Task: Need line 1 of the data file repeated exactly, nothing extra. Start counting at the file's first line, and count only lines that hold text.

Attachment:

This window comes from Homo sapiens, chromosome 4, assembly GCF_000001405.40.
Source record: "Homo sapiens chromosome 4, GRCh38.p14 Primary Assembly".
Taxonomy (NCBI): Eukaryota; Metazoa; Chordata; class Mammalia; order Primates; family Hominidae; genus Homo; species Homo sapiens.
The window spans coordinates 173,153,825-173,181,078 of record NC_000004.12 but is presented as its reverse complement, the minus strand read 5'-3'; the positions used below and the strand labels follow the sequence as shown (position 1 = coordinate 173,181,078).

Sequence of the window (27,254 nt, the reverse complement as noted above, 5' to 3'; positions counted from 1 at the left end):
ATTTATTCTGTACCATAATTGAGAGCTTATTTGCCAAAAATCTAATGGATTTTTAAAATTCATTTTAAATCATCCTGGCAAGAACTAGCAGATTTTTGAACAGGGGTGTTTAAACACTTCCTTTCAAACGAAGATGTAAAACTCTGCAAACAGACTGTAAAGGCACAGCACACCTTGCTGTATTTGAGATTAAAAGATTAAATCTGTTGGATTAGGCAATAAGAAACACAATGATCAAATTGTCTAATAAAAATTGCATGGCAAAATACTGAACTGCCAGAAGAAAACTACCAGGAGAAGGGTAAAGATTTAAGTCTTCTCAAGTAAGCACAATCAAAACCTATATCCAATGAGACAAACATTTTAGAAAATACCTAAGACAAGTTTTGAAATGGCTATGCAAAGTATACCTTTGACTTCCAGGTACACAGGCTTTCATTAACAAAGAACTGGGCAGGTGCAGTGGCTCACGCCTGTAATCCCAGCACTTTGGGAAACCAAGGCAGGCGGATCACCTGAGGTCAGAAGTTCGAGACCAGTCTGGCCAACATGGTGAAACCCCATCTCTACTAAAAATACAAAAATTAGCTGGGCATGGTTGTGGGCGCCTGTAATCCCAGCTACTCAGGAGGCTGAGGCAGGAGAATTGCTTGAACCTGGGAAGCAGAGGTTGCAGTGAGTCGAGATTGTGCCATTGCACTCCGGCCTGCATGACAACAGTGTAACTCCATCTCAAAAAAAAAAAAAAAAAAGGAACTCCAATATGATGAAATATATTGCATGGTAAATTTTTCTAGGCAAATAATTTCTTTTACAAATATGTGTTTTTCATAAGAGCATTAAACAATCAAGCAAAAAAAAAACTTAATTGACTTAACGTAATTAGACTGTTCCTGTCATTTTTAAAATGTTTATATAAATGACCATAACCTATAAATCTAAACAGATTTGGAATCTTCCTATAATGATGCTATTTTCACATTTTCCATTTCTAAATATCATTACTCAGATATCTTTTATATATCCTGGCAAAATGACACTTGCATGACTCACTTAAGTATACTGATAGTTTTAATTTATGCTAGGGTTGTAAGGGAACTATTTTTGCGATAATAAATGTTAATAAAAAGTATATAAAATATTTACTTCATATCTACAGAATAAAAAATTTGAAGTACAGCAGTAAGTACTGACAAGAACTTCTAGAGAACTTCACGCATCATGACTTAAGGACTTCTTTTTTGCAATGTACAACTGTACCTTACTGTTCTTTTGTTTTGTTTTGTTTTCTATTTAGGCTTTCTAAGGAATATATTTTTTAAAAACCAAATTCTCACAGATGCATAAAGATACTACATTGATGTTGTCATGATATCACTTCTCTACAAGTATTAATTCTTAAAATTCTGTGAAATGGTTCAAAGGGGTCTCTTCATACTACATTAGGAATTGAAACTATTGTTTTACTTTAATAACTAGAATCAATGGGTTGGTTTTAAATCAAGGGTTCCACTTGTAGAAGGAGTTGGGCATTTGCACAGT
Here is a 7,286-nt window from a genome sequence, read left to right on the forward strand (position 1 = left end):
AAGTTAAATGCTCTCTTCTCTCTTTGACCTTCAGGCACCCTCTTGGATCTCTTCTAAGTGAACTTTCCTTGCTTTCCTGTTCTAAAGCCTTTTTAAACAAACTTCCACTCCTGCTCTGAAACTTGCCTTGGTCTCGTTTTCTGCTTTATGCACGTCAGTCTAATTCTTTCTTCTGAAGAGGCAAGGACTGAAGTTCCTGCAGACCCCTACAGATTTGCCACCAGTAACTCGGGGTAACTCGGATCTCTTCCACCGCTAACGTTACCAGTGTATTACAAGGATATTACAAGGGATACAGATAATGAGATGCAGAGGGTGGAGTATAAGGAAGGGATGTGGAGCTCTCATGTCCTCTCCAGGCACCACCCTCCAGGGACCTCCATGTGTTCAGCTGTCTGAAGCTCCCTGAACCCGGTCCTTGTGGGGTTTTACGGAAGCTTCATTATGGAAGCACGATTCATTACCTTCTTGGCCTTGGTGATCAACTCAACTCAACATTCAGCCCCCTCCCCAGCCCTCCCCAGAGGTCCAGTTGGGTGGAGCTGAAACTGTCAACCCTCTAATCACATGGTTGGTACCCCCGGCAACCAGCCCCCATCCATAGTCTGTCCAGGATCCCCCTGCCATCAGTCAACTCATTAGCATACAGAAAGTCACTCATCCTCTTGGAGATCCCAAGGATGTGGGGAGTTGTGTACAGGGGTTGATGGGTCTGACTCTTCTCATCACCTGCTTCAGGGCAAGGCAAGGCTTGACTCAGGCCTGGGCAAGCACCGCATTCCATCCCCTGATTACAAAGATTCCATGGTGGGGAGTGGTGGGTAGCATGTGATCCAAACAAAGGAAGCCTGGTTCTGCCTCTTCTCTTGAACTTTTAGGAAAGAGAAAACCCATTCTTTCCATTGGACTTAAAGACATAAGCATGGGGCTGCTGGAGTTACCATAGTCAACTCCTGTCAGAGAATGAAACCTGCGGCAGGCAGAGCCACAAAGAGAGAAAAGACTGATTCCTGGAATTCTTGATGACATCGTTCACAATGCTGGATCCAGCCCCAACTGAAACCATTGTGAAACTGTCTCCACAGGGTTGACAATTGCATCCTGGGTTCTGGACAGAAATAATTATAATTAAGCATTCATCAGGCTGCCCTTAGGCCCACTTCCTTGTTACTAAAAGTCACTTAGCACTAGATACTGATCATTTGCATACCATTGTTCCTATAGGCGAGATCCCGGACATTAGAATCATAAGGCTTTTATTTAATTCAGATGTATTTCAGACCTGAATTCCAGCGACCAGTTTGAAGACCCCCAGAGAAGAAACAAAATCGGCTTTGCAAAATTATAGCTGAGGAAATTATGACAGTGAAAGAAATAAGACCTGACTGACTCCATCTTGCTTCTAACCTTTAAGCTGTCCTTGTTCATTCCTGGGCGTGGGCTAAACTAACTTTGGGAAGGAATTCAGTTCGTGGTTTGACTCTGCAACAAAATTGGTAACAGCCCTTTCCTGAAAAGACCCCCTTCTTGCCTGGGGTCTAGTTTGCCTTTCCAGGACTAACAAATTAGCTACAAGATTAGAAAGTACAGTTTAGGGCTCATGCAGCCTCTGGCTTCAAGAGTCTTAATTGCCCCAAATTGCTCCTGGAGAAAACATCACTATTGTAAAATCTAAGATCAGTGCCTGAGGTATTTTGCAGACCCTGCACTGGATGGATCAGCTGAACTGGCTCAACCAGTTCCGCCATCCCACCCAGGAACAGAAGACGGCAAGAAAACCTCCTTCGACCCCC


This window comes from Homo sapiens, chromosome 4, assembly GCF_000001405.40.